JoJo Kirtley, Olivia Hannah, Becky Glendenning-Laycock and Juliana Mensah
Workie Ticket Theatre Company
The Exchange North Shields
There was an almost evangelical feel to The Exchange bar and auditorium, a sense of great anticipation at a long and hard-worked project finally coming to fruition. The place was packed, with an audience about ninety per cent female. This caused certain logistical problems—a few strained faces among the interminably long interval queue for the ladies loo—but the occasion also created a sense of natural and creative solidarity which, if we take away the predictable footie, rarely happens with the male of the species.
Women Warriors, directed by Rosa Stourac McCreery and written by four separate writers, is a closely researched piece on the untold stories of female military veterans and how they are treated by the military both during and after service. The answer, you may not be surprised to hear, is shabbily.
Many female veterans took part in the research. Workshops and forum theatre explored their experiences and how they coped post-service, too often cast adrift in society where they have too little means to support themselves financially, mentally or socially.
This is of course not merely a female problem (a fact the production does point out). Whatever the sex, veterans can feel abandoned once their term of duty is over. The military may be good at killing people, not so good in nurturing their own members through the transition back to civvy life.
A cast of five take us through seven separate scenarios. At times, these are monologues direct to the audience, other times the pieces are dramatised. Thus we look at the experiences caused by sexism, the military’s reactions on abortion, on being gay, plus the unthinking sense of male entitlement that colours much of the policy. One eye-opening anecdote is the military club where female combatants are allowed in only if they first expose their breasts. Another wryly humorous tale is of the unfortunate soldier whose vibrator is discovered by her male colleagues.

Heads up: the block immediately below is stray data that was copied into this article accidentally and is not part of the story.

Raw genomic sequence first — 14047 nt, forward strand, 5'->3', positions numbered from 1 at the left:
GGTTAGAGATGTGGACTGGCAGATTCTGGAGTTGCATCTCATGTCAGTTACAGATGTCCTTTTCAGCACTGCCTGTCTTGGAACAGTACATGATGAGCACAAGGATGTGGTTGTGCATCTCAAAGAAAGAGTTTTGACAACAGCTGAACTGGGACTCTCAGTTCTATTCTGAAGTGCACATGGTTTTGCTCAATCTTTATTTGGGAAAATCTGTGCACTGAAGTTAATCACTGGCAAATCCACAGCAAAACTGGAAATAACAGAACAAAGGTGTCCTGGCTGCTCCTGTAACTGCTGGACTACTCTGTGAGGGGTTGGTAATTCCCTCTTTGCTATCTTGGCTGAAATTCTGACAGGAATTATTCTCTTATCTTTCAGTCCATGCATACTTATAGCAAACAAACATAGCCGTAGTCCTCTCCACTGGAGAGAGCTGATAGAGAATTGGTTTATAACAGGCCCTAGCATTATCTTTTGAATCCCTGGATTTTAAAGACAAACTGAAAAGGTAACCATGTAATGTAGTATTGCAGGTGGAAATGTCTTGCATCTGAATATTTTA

On a fairly bare set, the pieces are sometimes stylised and images are flashed onto a large rear screen. The writers are JoJo Kirtley, Olivia Hannah, Becky Glendenning-Laycock and Juliana Mensah and the ensemble cast are Ashlea Sanderson, Lindsay Nicholson, Jane Holman, Patricia Jones and Kathryn Debbage, all of whom work their socks off. Workie Ticket Theatre is based in North Tyneside, female-led and creates work that reflects contemporary social issues. The emphasis is on real stories, women’s stories and it’s attracted seven different funders, including Arts Council England.
One problem is that at two and a half hours, it’s too long (as is most theatre that lasts that length). The treatment of female veterans is a worthy one but not lending itself theatrically to this duration, especially long and undramatic discussions on possible strategies for improvement—worthy but not that exciting. Fewer stories, examined more dramatically, less as reportage, would help.
I say all this fully aware I am probably the wrong sex to be reviewing the show. Witness the enthusiastic whoops and cheers at the finale, a sense of female togetherness, a positive spirit in a troubled age, an age made dark and dismal almost exclusively by men.
Reviewer: Peter Mortimer